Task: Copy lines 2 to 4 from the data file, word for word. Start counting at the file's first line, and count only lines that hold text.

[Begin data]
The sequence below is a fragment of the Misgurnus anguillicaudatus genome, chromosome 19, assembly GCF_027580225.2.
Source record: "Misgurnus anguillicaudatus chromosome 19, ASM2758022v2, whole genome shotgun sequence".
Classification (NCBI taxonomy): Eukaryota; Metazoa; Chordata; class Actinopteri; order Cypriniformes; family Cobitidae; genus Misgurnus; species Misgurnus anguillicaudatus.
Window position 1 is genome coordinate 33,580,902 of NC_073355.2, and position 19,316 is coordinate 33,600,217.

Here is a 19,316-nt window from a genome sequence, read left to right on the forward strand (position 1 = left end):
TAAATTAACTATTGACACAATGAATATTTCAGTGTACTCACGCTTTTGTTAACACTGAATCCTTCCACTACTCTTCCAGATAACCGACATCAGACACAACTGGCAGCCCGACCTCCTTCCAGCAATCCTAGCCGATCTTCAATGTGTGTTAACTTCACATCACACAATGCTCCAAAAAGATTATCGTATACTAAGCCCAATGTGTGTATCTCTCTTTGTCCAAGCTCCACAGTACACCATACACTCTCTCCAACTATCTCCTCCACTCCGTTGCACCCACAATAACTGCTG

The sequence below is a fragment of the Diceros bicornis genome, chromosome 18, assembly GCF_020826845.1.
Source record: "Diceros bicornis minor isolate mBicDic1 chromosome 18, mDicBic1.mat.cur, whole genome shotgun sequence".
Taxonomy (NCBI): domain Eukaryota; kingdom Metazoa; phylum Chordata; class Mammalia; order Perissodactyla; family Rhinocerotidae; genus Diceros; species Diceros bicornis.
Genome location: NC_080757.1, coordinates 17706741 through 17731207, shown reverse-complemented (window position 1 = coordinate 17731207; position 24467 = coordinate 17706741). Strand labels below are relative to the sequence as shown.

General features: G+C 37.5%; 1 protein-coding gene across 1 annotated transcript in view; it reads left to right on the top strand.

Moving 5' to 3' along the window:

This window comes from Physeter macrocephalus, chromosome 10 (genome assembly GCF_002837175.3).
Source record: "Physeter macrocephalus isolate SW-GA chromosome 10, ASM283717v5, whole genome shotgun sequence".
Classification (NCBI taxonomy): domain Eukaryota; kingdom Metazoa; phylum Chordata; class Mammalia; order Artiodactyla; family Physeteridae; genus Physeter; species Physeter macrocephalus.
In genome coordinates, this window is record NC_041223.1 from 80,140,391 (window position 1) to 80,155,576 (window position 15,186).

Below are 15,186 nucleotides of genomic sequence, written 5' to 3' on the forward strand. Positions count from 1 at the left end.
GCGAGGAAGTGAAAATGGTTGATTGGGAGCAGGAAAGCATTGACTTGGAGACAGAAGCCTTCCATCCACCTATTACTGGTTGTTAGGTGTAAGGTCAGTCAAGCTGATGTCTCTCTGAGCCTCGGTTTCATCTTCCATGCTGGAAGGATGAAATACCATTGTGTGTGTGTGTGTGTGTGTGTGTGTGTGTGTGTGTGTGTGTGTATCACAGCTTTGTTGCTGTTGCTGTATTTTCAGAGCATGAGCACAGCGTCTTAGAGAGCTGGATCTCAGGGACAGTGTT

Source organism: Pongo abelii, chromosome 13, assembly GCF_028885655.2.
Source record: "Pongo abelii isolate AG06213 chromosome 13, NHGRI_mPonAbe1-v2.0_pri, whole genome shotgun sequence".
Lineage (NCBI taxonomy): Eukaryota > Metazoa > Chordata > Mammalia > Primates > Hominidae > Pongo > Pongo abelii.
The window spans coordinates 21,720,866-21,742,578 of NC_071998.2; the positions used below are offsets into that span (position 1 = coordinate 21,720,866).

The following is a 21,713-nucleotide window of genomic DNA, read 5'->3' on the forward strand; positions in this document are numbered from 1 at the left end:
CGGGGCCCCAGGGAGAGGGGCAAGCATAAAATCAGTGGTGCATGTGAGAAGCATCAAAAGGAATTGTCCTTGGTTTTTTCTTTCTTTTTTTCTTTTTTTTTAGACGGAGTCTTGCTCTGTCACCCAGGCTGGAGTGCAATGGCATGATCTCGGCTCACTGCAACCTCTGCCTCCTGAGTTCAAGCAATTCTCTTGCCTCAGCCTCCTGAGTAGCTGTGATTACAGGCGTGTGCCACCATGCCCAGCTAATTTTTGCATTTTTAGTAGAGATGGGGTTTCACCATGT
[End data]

Source record: "Misgurnus anguillicaudatus chromosome 19, ASM2758022v2, whole genome shotgun sequence".
Classification (NCBI taxonomy): Eukaryota; Metazoa; Chordata; class Actinopteri; order Cypriniformes; family Cobitidae; genus Misgurnus; species Misgurnus anguillicaudatus.
Window position 1 is genome coordinate 33,580,902 of NC_073355.2, and position 19,316 is coordinate 33,600,217.